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Idealization and the aims of science.

Author: Angela Potochnik
Publisher: Chicago : University of Chicago Press 2017.
Edition/Format:   Print book : EnglishView all editions and formats
Summary:
Science is the study of our world, as it is in its messy reality. Nonetheless, science requires idealization to function if we are to attempt to understand the world, we have to find ways to reduce its complexity. Idealization and the Aims of Science shows just how crucial idealization is to science and why it matters. Beginning with the acknowledgment of our status as limited human agents trying to make sense of an  Read more...
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Details

Document Type: Book
All Authors / Contributors: Angela Potochnik
ISBN: 9780226507057 022650705X
OCLC Number: 1016799166
Description: 288 p.
Responsibility: Angela Potochnik.

Abstract:

Science is the study of our world, as it is in its messy reality. Nonetheless, science requires idealization to function if we are to attempt to understand the world, we have to find ways to reduce its complexity. Idealization and the Aims of Science shows just how crucial idealization is to science and why it matters. Beginning with the acknowledgment of our status as limited human agents trying to make sense of an exceedingly complex world, Angela Potochnik moves on to explain how science aims to depict and make use of causal patterns a project that makes essential use of idealization. She offers case studies from a number of branches of science to demonstrate the ubiquity of idealization, shows how causal patterns are used to develop scientific explanations, and describes how the necessarily imperfect connection between science and truth leads to researchers' values influencing their findings. The resulting book is a tour de force, a synthesis of the study of idealization that also offers countless new insights and avenues for future exploration.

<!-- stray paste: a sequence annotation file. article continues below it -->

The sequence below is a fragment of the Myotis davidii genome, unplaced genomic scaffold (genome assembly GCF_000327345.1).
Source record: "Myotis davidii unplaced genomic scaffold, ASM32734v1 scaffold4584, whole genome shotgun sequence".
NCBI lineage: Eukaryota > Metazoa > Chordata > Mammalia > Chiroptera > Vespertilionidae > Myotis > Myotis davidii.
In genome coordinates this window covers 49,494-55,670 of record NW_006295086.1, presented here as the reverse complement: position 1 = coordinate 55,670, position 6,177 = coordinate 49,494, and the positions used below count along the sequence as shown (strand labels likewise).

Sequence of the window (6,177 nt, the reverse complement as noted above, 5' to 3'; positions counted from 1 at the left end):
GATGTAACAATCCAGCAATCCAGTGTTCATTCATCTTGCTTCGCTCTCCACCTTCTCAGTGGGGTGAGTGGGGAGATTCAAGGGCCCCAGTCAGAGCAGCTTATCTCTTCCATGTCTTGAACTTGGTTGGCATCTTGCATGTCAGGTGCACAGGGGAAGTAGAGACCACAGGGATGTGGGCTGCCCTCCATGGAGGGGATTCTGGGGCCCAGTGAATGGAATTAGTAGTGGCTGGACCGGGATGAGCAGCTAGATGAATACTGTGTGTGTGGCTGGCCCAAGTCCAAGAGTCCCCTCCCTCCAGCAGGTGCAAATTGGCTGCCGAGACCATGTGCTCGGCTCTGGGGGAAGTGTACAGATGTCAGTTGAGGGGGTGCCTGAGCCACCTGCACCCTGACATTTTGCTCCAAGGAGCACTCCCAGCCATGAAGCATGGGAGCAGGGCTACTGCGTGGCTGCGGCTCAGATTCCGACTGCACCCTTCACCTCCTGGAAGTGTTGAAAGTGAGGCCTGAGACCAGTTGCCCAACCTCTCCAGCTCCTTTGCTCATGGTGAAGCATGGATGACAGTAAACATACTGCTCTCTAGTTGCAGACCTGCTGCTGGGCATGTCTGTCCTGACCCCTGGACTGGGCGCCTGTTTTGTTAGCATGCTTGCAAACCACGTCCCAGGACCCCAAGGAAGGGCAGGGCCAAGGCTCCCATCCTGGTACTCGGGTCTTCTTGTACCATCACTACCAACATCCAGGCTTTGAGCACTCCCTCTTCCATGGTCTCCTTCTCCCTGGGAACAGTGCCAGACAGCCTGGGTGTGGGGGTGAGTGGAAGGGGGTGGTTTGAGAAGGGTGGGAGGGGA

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"Angela Potochnik's ambitious book is an antidote to the view that the philosophy of science tries to pronounce grandly on what scientists ought to do." --Philip Ball "New Scientist " "This Read more...

 
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